Kobo Books has made its e-book reader available for.x this week, and while this offering is a bit basic compared to the company's iOS and Android apps, it's still an interesting alternative to Kindle. I'll be using this app regularly on both and Windows Phone 8 in the weeks ahead to see if it has what it takes.
If you read this site regularly, you may be familiar with my growing disenchantment with Amazon, a company that has forsaken Windows and Windows Phone in recent years in favor of Android and iOS. Check out The Sad State of Amazon Apps on Windows if you're not sure where I'm at: Nothing has changed since I wrote that.
The problem with Amazon, of course, is that it's unavoidable. And in some cases, like the Kindle e-book platform, the company's offerings also happen to be the best available. And Kindle is of course available on both Windows 8 and Windows Phone. The problem is, those apps suck. They're a shadow of their Android and iOS siblings, rarely updated, and never in any meaningful way.
So I look around. I toyed around with the notion of using Barnes & Noble Nook for digital magazine subscriptions since, after all, their Windows app is fantastic, and they had promised a Windows Phone version any time now. Problem is, the day after I recommended this route publicly, Barnes & Noble revealed that they had halted development of their Windows and Windows Phone apps. They'll never be updated again (or released at all in the case of Windows Phone).
This week, however, an unfamiliar (to me) entity called Kobo Books released their own Windows Phone 8 app, and they already have an app for Windows 8 too. In fact, Kobo Books is better represented than even Amazon Kindle: You can get its app on iPad, iPhone, Android phones and tablets, Mac, PC (Windows desktop), and even Blackberry 10. Hm.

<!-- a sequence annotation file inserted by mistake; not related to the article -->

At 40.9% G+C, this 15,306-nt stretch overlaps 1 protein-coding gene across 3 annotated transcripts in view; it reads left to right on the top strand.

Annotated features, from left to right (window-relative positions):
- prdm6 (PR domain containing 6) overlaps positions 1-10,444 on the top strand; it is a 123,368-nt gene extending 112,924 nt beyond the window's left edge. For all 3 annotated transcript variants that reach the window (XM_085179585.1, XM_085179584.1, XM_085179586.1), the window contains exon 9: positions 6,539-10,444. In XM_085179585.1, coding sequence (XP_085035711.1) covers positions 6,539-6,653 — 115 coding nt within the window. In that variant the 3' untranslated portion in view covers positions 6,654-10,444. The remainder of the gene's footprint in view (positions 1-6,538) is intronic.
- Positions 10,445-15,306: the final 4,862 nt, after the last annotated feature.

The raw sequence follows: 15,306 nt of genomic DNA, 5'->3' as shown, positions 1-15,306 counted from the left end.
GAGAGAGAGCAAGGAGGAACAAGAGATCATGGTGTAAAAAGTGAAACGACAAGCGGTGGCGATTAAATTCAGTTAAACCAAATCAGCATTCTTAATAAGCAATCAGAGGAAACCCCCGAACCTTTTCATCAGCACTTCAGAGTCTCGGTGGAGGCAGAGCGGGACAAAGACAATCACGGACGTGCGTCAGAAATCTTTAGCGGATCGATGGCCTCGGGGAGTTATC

I am not anywhere close to stating, it's time to leave Kindle and adopt Kobo. I may never get there. But I'm looking. I'm thinking about it.
This will require a bit of an investment on my part, both in time and dollars. I will need to willfully ignore Kindle and buy and read books and magazines in Kobo instead, across multiple devices, and see how it goes. I'll need to compare the Windows and Windows Phone experiences in these apps vs. the experiences in iPhone, iPad and Android, to make sure Kobo keeps things reasonably fair and consistent. Compare it to Kindle on those platforms too. There are a lot of ifs. A lot to do.
But right off the bat ... It looks good. At least acceptable. The store seems voluminous enough, with 4 million book titles. There are magazines, though you can't access them on Windows Phone, as with Kindle. (A device like the Lumia 1520 surely begs for such content; and you can read magazines on iPhone, as with Kindle. Irritating.) Prices are in the ballpark. Etc.
It's not all good. The Windows Phone app is not as full-featured as the iPhone app. It has fewer reading themes, less accessible options, and no pop-up help. I don't see things like "Beyond the book" or even search. It's sort of basic. It's a first release. But come on. Windows Phone users have been burned a lot. We're a bit twitchy.